In Guitar Aficionado’s Autumn 2012 issue, we visits Rick Nielsen at his home in Rockford, Illinois,and discover why the Cheap Trick guitarist has no plans to surrender any time soon. Plus, how Hamer’s Custom Shop rebuilt and replicated the iconic Nielsen guitars that were damaged in last year’s Ottawa stage collapse.
[The following is an excerpt from the Autumn 2012 issue of Guitar Aficionado.]
The financial rewards of a 40-year career as the guitarist and primary songwriter in Cheap Trick afford Rick Nielsen the means to purchase pretty much any daily driver he desires. But the man responsible for penning such classic rock staples as “Surrender” and “I Want You to Want Me” cruises around his hometown of Rockford, Illinois, in a tiny black Smart car, albeit one with a custom-made Telecaster-shaped rearview mirror and custom chrome doorsills engraved with the names of his wife, children, and grandchildren.
The Smart car’s vanity plates, which read “SHAGOFN,” are also a point of pride. “Shag often!” the 63-year-old guitarist exclaims with his trademark guff aw. “Although a senator once asked me what it stood for and I told him it was, ‘Songwriting Has Always Given Opportunities For Nielsen.’ ”
As he drives toward the storage facility where Cheap Trick keep much of their old gear, Nielsen pilots the little car around town with aplomb, and given that he has lived in Rockford since he was eight years old, he could probably do so in his sleep. As we zip down the road, the guitarist points over a dilapidated fence to a grey house where he lived with his parents when he was a teenager. The dwelling is now covered with vines and in much need of repair, but the garage where Cheap Trick practiced in the early Seventies, on the rare occasions when they weren’t out on the road, is still visible through the overgrowth.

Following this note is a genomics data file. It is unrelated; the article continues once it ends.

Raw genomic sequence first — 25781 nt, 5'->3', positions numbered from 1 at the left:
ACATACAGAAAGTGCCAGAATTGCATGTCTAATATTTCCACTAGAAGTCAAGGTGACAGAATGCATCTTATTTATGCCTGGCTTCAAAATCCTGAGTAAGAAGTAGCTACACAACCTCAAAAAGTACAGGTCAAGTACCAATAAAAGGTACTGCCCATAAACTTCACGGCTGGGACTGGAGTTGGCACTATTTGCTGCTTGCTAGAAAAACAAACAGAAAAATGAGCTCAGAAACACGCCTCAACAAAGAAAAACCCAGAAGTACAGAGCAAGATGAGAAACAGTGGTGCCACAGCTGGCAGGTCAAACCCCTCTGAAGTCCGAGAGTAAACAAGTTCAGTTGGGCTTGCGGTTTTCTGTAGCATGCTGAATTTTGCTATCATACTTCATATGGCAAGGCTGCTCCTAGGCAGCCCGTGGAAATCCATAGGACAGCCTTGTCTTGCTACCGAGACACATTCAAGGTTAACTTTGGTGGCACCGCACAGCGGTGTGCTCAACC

“By the time Cheap Trick signed with Epic in ’76, we were doing great,” Nielsen says. “We had a Lincoln Continental with suicide doors on it, and then we had a big Cadillac Eldorado that we could all fi t into. We also had our own van, and then we got a bigger truck as well as a GMC motor home.
“One of our last shows before we got our deal was with Tom Petty opening for us at a place called Beginnings in Schaumberg,” he continues. “It was kind of a big club, and I think we made $10,000 that night. It was like, ‘Wow!’ And then we got the record deal and we went back to $250 a night.”
To read the rest of this article, and the entire Autumn 2012 issue of Guitar Aficionado, pick up the back issue here.